Here’s how a layperson – me – explains what manufacturing is: It means taking raw materials and turning them into finished products.
If you want a more formal definition, here’s one from the U.S. Bureau of Labor Statistics: “The manufacturing sector comprises establishments engaged in the mechanical, physical, or chemical transformation of materials, substances, or components into new products.”
It sounds old-school and highly physical – and perhaps not exactly fertile terrain for computing innovation. Yet manufacturing, just like the overall industrial sector, is a natural fit for edge computing and related trends like IoT, AI, and machine learning.
Automation is a big deal in manufacturing and has been for eons. (The industry even has entire trade publications devoted to the subject.) When the broader business world talks about how people and machines – or people and code, in the case of technologies like RPA and AI/ML – will work alongside one another now and in the future, manufacturing CIOs smile and nod knowingly.
There are tons of machines, robotics, sensors, and other devices generating massive amounts of data. To maximize the value of that data, manufacturing companies need maximum flexibility in their IT infrastructure. For reasons similar to the industrial sector, edge computing architecture isn’t an unlikely choice in manufacturing settings – it’s a natural one.
[ Developing an edge strategy? Also read Edge computing: 4 pillars for CIOs and IT leaders. ]
“The manufacturing industry continues to push toward edge applications – from robots scurrying around the warehouse to acoustic calibrators to cameras spotting flaws on the manufacturing line – to advance factory automation and efficiency,” says Brian Sathianathan, CTO at Iterate.ai. “There’s no question that edge computing is, and will continue to be, hugely important to the industry. The challenge for CIOs in this industry, though, is how to put the power of edge systems into place while ensuring edge applications stay always-on and don’t wreak havoc on their networks.”
Edge computing gives manufacturing CIOs a model for making strategic decisions about what should run in, say, a warehouse or on an assembly line – and what should run in a centralized cloud or data center, and what will flow from cloud to edge and vice versa.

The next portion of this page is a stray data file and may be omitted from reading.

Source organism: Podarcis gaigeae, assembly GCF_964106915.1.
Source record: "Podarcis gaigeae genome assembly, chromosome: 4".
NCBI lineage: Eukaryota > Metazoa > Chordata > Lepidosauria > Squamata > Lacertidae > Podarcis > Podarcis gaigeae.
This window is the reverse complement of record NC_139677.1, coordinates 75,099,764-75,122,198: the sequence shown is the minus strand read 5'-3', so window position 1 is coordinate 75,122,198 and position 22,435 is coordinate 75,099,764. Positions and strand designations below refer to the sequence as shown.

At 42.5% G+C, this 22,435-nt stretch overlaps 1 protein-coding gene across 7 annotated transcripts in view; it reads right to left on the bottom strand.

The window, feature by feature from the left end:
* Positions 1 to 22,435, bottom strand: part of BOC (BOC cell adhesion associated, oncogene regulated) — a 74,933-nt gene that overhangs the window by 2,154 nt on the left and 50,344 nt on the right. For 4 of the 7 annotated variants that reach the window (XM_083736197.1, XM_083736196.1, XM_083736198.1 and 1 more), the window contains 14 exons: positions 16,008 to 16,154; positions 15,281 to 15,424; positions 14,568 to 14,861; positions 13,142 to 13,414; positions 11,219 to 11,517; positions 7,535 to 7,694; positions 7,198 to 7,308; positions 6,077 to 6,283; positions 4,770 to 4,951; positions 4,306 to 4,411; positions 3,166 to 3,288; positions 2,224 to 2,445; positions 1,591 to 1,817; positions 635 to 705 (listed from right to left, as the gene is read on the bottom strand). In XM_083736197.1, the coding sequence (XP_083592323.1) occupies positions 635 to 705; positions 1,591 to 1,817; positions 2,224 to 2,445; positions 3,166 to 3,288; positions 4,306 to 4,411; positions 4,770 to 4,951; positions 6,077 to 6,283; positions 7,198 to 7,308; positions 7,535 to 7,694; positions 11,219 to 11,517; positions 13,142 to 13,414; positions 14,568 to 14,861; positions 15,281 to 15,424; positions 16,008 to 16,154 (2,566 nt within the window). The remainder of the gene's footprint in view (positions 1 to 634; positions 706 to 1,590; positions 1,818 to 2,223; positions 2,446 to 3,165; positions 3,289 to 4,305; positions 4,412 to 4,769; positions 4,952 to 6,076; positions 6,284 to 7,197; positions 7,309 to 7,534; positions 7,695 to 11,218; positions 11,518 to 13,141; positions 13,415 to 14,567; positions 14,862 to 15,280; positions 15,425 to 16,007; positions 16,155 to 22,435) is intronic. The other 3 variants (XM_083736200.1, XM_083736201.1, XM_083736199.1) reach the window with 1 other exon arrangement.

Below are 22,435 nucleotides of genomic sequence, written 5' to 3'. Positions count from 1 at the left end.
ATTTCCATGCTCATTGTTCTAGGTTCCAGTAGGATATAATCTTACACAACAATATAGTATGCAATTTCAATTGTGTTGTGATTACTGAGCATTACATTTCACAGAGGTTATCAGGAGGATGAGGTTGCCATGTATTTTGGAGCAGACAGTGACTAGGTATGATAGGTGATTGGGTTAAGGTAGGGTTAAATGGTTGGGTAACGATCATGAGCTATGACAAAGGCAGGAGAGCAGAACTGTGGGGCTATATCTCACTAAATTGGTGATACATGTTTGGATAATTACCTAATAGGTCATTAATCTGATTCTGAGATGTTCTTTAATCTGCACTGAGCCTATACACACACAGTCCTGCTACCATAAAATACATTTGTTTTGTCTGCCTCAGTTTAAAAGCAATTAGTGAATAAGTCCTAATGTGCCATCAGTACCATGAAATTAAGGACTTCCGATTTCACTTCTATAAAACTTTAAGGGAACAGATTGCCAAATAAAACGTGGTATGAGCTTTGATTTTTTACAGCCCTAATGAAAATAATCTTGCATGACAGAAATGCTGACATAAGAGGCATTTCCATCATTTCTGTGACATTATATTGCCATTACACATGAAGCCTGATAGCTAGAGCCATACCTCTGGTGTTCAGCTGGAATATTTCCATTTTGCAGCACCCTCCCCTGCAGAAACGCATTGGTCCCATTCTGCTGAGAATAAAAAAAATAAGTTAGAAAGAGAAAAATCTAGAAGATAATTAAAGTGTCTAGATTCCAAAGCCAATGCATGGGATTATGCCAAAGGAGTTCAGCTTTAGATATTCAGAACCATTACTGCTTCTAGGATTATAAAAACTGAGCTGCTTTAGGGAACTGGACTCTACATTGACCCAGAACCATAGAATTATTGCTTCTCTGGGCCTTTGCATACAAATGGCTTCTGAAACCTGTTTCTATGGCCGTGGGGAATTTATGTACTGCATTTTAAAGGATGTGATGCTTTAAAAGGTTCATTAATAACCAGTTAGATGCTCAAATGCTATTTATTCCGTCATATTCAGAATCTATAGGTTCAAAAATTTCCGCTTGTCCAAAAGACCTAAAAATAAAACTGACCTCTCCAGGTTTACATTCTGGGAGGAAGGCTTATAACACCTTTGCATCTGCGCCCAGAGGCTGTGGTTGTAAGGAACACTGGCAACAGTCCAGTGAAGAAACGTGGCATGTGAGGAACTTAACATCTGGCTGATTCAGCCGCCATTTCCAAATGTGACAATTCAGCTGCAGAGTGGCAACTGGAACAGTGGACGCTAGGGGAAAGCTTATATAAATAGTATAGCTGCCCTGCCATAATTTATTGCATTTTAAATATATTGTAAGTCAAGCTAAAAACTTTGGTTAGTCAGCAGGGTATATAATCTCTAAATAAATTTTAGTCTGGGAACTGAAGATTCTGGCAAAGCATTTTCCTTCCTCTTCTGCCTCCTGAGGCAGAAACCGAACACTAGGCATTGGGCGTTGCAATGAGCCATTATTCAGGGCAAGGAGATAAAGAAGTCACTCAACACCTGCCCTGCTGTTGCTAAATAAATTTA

As Red Hat technology evangelist Gordon Haff told us recently, “The idea is that you often want to centralize if possible, but keep decentralized as needed.” And Haff’s technical evangelist colleague Ishu Verma points out that edge architecture also enables IT leaders to standardize their edge operations on the same practices and tools used in their centralized environment(s).
“This approach allows companies to extend the emerging technology best practices to the edge – microservices, GitOps, security, etc.,” Verma says. “This allows management and operations of edge systems using the same processes, tooling, and resources as with centralized sites or cloud.”
While potentially true for any industry, this is particularly important in a sector like manufacturing, in which an organization could very well have thousands of edge nodes (or more) running in highly diverse, tough settings.
5 examples of edge computing in manufacturing
With that in mind, here are five examples of manufacturing organizations that can use edge computing.
1. Quality control automation
Again, automation is typically a big deal in manufacturing, though how it manifests can vary considerably.
“Manufacturing facilities can have minimal automation all the way to a fully automated production line,” says Andrew Nelson, principal architect at Insight.
Edge/IoT implementations can become increasingly useful as an environment moves toward the “fully automated” end of the spectrum.
Quality control automation on a production line is a good example, according to Nelson, and is common in settings such as a canning line in the beverage industry or the packaging process in the food or agribusiness settings.
A mix of computer vision, sensors, and other instrumentation can detect anomalies or other issues; being able to act rapidly on that data requires keeping it as close to the process as possible.
2. Warehouse automation
A similar but separate automation use case is in the warehouse, where functions like inventory management are rich with data and opportunities for increased efficiency.